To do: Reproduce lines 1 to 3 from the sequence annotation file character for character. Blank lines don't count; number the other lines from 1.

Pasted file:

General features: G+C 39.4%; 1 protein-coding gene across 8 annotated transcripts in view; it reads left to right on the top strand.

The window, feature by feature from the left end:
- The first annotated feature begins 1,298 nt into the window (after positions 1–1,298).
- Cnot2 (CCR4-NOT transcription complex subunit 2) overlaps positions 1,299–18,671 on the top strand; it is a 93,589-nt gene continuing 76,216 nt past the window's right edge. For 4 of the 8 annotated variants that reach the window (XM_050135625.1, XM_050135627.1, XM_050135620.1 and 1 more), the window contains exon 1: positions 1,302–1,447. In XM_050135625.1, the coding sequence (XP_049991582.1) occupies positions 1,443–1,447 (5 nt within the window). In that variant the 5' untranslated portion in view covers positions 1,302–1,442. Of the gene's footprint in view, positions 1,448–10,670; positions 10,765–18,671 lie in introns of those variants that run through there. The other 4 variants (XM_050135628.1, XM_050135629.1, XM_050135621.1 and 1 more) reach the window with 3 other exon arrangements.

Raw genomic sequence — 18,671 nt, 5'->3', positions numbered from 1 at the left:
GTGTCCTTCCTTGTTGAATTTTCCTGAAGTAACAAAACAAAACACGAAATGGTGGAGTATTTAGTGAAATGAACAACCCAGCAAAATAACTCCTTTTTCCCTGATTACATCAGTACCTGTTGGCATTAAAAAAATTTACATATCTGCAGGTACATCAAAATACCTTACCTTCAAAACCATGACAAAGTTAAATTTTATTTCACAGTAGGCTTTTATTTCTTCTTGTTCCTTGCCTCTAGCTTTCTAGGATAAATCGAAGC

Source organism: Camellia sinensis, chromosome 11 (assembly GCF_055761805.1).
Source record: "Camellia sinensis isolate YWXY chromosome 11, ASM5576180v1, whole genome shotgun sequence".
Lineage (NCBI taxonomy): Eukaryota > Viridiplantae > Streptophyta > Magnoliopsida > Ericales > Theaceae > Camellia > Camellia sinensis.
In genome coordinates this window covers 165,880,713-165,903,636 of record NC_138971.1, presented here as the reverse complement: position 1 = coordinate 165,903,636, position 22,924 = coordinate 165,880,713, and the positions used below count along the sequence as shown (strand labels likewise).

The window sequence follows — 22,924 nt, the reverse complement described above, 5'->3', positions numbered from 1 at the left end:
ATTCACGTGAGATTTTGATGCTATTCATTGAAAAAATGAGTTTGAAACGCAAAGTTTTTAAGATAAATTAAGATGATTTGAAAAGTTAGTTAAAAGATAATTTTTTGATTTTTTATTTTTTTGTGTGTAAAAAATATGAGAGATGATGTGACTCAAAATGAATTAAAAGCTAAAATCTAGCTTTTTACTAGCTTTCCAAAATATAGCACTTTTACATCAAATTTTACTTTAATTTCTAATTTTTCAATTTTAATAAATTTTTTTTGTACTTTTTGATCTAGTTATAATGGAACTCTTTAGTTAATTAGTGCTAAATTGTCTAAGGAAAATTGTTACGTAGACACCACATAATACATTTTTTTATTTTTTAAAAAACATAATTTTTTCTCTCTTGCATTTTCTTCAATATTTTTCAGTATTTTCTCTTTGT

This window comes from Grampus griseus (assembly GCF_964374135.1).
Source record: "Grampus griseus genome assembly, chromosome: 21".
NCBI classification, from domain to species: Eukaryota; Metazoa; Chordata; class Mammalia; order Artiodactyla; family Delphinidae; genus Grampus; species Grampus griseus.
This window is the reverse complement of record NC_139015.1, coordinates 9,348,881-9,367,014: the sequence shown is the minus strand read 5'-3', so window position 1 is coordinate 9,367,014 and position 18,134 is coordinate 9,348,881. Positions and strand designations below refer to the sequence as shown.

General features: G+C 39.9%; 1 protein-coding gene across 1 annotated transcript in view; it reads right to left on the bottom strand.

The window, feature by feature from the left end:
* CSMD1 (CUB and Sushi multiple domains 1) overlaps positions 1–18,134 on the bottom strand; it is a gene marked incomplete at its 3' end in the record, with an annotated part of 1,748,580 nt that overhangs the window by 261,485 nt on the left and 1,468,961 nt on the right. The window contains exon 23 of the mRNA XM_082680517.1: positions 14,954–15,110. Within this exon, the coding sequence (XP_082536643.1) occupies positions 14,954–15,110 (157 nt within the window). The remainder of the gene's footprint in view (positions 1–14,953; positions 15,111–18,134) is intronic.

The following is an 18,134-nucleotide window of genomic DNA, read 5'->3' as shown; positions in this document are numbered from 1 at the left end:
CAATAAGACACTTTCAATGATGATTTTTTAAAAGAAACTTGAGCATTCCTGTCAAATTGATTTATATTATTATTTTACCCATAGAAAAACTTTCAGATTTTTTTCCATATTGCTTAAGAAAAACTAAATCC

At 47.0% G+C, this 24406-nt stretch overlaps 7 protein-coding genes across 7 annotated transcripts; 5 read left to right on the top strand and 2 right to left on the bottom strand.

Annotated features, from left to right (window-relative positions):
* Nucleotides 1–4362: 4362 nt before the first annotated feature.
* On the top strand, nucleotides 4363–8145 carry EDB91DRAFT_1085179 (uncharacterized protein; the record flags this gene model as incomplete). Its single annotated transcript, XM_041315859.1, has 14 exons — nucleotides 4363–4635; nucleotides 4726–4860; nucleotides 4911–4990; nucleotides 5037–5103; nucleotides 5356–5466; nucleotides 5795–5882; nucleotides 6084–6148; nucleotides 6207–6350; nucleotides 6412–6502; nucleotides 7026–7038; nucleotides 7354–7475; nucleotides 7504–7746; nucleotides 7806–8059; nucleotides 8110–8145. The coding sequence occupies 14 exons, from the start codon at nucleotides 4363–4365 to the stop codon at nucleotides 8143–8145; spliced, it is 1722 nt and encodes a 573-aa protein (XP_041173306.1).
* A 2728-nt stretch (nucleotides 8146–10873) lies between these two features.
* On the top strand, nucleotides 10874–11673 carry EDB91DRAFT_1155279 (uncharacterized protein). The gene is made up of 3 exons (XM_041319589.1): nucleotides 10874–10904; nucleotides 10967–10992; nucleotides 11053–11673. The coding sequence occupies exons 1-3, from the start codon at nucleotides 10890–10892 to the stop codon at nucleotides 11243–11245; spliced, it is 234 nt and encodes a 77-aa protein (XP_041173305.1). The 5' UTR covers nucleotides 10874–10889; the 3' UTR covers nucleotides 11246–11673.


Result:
General features: G+C 39.4%; 1 protein-coding gene across 8 annotated transcripts in view; it reads left to right on the top strand.

The window, feature by feature from the left end:
- The first annotated feature begins 1,298 nt into the window (after positions 1–1,298).